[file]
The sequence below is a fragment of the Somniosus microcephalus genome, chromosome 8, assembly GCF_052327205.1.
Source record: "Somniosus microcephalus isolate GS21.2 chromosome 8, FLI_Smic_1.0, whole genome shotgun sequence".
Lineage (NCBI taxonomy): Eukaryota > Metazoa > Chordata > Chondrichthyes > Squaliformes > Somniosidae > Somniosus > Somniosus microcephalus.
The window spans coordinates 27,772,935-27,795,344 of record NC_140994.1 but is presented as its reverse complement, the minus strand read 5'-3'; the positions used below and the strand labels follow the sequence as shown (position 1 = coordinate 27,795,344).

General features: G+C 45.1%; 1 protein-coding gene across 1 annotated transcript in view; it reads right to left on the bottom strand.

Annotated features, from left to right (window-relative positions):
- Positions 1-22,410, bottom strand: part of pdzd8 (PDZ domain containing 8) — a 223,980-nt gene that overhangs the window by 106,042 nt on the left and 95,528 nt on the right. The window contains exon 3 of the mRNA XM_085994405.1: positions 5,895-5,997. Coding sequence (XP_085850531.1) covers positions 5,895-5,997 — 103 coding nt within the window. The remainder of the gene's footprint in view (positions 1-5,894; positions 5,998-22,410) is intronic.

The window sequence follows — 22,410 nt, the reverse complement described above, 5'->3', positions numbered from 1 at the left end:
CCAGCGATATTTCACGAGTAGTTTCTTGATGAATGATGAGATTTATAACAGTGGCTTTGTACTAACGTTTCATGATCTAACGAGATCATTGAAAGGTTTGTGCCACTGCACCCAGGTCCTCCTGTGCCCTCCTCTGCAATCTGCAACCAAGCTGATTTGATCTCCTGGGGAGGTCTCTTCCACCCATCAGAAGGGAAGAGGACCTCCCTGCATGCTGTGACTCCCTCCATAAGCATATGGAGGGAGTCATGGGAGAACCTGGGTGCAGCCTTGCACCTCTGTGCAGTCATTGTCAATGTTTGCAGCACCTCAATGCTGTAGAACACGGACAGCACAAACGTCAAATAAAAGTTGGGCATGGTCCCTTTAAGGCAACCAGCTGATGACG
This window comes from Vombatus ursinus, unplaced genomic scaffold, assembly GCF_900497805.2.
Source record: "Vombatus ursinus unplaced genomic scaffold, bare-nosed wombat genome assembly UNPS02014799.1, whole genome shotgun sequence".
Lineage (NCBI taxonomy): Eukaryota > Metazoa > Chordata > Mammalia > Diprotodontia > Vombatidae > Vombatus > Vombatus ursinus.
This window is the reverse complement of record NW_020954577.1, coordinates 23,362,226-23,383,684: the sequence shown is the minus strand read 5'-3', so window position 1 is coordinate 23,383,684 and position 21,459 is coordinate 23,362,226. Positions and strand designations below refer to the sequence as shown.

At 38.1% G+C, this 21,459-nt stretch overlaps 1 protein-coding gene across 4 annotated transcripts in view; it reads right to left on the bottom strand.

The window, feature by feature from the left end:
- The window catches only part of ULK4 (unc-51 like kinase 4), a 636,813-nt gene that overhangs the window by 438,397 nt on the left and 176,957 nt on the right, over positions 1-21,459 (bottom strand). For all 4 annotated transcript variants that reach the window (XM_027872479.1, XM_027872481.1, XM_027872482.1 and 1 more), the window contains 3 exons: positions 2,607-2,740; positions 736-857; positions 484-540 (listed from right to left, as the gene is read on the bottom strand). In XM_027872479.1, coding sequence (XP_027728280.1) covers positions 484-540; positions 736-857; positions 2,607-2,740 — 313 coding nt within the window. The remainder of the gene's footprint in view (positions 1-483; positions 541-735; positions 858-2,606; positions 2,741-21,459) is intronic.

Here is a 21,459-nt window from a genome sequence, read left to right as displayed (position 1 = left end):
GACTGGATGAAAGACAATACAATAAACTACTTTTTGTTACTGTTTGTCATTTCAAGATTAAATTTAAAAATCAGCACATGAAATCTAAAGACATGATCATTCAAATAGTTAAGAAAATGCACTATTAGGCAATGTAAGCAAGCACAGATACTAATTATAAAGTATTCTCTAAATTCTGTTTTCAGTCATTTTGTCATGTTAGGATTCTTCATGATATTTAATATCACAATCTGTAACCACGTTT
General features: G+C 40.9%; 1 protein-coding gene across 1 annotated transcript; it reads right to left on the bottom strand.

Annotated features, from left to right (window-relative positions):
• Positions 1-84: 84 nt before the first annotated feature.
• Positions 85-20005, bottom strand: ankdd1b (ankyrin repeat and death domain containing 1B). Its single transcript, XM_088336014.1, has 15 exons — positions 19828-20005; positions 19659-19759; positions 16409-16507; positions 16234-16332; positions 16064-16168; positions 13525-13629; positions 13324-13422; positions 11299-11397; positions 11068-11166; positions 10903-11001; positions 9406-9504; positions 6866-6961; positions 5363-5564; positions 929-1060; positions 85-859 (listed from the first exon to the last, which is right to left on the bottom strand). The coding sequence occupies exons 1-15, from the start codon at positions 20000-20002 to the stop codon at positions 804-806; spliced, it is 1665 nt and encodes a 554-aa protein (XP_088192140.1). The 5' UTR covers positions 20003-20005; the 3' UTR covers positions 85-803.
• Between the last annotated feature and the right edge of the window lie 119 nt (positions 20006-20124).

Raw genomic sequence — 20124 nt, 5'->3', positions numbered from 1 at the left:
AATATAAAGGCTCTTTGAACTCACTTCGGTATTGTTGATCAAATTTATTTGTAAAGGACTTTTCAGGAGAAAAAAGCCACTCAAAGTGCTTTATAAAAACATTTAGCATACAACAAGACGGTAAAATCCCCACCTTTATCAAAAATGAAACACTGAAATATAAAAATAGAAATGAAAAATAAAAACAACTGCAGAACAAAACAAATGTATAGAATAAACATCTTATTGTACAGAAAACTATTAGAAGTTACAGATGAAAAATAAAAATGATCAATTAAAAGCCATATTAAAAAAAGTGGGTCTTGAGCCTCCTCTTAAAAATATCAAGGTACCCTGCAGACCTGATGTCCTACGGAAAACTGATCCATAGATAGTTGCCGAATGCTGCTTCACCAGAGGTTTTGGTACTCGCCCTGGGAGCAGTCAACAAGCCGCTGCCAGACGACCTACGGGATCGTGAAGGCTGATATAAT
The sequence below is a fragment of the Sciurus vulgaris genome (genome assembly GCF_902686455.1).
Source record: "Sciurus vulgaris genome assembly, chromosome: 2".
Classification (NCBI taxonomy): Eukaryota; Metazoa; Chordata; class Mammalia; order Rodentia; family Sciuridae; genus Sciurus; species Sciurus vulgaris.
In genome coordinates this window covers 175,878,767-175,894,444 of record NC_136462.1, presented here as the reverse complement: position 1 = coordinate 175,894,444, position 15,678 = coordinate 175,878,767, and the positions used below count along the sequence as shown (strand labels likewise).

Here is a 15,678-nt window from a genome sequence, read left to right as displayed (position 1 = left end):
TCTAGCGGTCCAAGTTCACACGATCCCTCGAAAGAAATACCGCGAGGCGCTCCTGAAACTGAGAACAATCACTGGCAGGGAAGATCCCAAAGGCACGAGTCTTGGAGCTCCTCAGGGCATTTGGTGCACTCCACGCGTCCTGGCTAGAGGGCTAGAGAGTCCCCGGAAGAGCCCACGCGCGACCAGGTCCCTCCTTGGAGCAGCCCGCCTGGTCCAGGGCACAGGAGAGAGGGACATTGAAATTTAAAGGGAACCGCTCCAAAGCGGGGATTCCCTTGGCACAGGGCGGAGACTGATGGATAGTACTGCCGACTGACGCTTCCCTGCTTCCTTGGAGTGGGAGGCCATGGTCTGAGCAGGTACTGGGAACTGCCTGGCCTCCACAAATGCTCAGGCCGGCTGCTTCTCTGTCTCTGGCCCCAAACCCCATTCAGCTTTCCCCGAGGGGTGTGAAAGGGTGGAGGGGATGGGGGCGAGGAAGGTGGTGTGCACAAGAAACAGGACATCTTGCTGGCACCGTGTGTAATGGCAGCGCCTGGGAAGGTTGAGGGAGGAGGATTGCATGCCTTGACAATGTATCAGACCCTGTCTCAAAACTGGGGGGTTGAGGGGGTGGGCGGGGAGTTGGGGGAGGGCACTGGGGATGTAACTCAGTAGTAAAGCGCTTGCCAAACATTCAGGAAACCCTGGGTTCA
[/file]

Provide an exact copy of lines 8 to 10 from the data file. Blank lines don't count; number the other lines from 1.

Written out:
The window sequence follows — 22,410 nt, the reverse complement described above, 5'->3', positions numbered from 1 at the left end:
CCAGCGATATTTCACGAGTAGTTTCTTGATGAATGATGAGATTTATAACAGTGGCTTTGTACTAACGTTTCATGATCTAACGAGATCATTGAAAGGTTTGTGCCACTGCACCCAGGTCCTCCTGTGCCCTCCTCTGCAATCTGCAACCAAGCTGATTTGATCTCCTGGGGAGGTCTCTTCCACCCATCAGAAGGGAAGAGGACCTCCCTGCATGCTGTGACTCCCTCCATAAGCATATGGAGGGAGTCATGGGAGAACCTGGGTGCAGCCTTGCACCTCTGTGCAGTCATTGTCAATGTTTGCAGCACCTCAATGCTGTAGAACACGGACAGCACAAACGTCAAATAAAAGTTGGGCATGGTCCCTTTAAGGCAACCAGCTGATGACG
This window comes from Vombatus ursinus, unplaced genomic scaffold, assembly GCF_900497805.2.